“Preventing the Parish Council from engaging in unlawful patronage dismissal will preserve the integrity and independence of the Library Board, rather than leaving it subject to the political whims of the Parish Council,” the lawsuit says. 

The lawsuit also says allowing the members to continue serving would continue to protect the public’s constitutional rights to receive information by maintaining their access to library books. 

******************************************************************************************

Piper Hutchinson is a reporter for the Louisiana Illuminator. She has covered the Legislature and state government extensively for the LSU Manship News Service and The Reveille, where she was named editor in chief for summer 2022.

******************************************************************************************

The preceding piece was previously published by the Louisiana Illuminator and is republished by permission.

Louisiana Illuminator is part of States Newsroom, a network of news bureaus supported by grants and a coalition of donors as a 501c(3) public charity. Louisiana Illuminator maintains editorial independence.

Follow Louisiana Illuminator on Facebook and Twitter.

Continue Reading

Louisiana

Trans bathroom restrictions heads to Louisiana governor’s desk 

The bill would also require a trans man, even one who has transitioned via hormones & gender affirming surgery, to use women. facilities

Published

on

Rep. Roger Wilder walks back to his desk on the House floor. (Louisiana Illuminator/Allison Allsop)

By Piper Hutchinson | BATON ROUGUE, La. – The Louisiana Senate easily passed a controversial bill restricting what bathrooms, changing rooms and sleeping quarters transgender people use in public facilities, sending it to the governor’s desk for action. 

House Bill 608 by Rep. Roger Wilder, R-Denham Springs, passed the Senate on a 29-10 vote after less than 15 minutes of discussion. Senate President Pro Tempore Regina Barrow, D-Baton Rouge, voted with Republicans on the bill. Sen. Katrina Jackson-Andrews, D-Monroe, voted against the bill but later added her name as a co-author.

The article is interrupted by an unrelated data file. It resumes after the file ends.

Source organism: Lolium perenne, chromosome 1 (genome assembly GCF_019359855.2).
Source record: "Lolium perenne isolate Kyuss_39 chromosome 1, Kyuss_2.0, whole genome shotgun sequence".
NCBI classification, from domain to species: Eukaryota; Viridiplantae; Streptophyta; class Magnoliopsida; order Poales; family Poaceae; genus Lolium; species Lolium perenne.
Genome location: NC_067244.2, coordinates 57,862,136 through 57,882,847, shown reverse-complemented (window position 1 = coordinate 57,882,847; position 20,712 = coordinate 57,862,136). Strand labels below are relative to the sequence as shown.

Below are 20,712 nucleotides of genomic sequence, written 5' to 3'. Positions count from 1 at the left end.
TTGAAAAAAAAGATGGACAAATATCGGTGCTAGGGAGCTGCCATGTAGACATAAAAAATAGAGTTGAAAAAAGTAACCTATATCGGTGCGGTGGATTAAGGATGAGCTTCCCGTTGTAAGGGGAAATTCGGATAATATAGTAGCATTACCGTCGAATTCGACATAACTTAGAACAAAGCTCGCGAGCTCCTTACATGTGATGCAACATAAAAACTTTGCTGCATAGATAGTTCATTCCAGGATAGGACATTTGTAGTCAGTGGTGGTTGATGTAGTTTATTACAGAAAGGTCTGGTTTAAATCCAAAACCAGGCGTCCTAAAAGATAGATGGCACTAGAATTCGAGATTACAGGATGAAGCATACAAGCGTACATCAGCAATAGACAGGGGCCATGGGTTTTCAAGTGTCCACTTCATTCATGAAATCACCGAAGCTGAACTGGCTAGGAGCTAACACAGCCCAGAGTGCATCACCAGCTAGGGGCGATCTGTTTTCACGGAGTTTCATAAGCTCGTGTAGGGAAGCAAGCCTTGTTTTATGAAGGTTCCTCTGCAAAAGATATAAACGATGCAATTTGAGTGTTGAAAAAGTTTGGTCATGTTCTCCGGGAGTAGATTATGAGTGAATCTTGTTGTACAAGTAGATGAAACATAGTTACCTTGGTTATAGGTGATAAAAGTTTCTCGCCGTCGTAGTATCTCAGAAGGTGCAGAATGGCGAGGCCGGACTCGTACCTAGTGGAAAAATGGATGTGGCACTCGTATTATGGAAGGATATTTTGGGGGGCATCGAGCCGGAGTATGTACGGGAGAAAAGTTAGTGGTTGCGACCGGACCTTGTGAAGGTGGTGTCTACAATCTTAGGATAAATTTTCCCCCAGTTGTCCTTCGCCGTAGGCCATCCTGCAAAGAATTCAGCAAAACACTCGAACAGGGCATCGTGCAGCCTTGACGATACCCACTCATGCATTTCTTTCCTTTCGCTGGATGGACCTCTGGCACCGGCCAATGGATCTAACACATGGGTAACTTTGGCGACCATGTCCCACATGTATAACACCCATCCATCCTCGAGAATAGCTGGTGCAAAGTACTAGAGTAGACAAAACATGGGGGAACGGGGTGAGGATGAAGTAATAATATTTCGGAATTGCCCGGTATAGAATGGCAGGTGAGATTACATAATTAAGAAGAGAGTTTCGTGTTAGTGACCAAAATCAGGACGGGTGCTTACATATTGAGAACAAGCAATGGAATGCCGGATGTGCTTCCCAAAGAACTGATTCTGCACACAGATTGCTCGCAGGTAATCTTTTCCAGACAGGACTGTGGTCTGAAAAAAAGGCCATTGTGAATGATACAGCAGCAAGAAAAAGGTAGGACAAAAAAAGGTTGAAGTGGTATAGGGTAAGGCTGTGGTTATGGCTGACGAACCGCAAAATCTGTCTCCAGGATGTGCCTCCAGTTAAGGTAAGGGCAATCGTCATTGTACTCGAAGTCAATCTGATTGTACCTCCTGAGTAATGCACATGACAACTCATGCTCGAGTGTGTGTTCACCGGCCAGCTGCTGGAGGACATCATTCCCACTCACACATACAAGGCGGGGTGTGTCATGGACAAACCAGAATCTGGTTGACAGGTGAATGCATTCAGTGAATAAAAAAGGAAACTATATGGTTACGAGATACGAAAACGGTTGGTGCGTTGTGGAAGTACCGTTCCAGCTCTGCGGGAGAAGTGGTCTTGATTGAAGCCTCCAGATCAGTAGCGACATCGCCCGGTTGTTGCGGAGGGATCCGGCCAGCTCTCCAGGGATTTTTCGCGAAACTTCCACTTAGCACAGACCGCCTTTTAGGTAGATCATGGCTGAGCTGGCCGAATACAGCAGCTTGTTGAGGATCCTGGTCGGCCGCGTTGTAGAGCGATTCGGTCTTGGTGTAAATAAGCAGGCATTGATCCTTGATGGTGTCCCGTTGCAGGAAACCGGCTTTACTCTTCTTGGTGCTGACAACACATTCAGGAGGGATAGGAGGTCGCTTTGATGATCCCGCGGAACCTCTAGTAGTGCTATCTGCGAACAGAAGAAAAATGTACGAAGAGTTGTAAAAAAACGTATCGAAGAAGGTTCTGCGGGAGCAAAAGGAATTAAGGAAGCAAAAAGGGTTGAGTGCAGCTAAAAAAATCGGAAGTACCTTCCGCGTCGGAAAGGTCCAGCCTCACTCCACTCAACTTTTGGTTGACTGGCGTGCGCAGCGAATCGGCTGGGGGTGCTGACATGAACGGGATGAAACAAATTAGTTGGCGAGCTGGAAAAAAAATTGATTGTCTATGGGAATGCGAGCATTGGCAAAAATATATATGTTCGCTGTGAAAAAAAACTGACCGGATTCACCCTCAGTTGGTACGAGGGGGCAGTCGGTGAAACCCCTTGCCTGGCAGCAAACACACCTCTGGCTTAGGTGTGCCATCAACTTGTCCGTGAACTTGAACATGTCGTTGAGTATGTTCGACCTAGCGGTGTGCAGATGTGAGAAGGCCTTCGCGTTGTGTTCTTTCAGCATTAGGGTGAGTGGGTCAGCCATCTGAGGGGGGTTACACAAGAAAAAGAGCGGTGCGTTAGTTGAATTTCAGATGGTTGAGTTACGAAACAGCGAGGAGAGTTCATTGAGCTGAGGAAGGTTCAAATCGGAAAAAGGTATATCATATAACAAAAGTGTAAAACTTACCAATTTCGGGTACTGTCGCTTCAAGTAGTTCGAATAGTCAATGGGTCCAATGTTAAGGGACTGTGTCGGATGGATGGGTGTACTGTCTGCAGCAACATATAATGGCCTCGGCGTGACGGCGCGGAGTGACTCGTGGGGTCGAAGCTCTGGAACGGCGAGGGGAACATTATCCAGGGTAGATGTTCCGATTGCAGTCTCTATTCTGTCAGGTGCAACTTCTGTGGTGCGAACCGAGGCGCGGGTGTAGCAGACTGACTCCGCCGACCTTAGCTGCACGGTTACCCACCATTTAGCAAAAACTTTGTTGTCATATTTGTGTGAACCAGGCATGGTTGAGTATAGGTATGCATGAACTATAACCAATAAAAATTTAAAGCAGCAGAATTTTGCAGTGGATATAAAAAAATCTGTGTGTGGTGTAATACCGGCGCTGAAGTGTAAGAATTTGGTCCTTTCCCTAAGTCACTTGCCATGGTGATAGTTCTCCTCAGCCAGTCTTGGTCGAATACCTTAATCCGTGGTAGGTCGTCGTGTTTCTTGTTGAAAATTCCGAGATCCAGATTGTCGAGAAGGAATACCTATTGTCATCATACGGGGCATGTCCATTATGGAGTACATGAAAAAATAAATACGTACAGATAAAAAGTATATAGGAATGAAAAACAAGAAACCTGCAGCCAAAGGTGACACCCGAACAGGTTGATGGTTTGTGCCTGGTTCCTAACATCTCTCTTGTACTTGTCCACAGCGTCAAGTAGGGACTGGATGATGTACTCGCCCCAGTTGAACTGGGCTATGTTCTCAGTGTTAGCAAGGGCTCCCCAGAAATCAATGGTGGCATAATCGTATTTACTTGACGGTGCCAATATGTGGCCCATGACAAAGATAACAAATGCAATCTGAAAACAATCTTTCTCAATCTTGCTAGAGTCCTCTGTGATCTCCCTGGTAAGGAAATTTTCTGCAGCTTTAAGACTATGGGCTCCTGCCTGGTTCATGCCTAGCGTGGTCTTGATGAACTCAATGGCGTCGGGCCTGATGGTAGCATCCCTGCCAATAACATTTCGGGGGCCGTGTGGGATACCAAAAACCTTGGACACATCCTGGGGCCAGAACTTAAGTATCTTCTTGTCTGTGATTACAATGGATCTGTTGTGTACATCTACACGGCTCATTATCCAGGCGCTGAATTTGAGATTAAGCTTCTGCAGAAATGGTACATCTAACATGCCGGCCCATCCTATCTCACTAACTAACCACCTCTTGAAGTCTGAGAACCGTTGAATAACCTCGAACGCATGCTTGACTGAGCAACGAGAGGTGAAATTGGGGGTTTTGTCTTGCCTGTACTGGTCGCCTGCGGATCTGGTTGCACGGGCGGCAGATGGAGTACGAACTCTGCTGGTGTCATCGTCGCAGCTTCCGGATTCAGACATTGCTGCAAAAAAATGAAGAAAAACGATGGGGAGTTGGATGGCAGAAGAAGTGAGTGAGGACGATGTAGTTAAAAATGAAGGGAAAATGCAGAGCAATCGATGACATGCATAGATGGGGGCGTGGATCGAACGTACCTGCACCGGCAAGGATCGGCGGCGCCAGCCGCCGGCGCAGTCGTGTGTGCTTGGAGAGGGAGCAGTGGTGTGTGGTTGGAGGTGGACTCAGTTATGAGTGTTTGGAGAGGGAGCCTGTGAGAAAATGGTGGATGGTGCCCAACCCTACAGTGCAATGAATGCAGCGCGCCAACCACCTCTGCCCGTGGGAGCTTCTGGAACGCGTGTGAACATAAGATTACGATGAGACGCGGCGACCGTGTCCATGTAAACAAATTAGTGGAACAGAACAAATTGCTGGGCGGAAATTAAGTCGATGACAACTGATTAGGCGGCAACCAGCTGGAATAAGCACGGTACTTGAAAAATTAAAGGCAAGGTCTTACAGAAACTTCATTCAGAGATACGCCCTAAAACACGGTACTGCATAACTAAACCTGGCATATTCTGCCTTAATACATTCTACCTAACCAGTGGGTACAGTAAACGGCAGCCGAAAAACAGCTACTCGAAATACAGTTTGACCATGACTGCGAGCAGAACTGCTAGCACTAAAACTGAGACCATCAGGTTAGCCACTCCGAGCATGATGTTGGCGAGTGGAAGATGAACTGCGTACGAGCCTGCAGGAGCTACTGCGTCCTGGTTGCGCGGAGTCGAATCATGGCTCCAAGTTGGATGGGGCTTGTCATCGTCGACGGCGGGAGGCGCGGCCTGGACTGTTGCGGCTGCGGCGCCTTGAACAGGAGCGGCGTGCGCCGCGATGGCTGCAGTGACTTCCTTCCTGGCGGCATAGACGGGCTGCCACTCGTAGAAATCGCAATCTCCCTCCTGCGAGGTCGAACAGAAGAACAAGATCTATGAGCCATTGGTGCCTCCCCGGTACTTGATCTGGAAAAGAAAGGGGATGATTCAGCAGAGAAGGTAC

Wilder’s bill, which he’s dubbed the “Women’s Safety and Protection Act,” would segregate all bathrooms, changing and locker rooms as well as sleeping quarters by sex in public schools, domestic violence shelters and correctional facilities, prohibiting transgender people from using facilities that align with their gender identity. 

When he presented his bill to the House last month, Wilder was unable to point to a specific incident in Louisiana in which a woman or girl was harmed by a transgender woman at a public restroom or changing facility. 

Kate Kelly, a spokesperson for Republican Gov. Jeff Landry, was not immediately able to confirm Landry’s plans for the bill. The arch-conservative governor has openly supported other anti-LGBTQ+ measures, including two that restrict the discussion of gender and sexuality in K-12 schools

The bill also defines the terms “man,” “woman,” “girl,” “boy,” “male” and “female.” These definitions specifically exclude gender identity, which the bill does not define.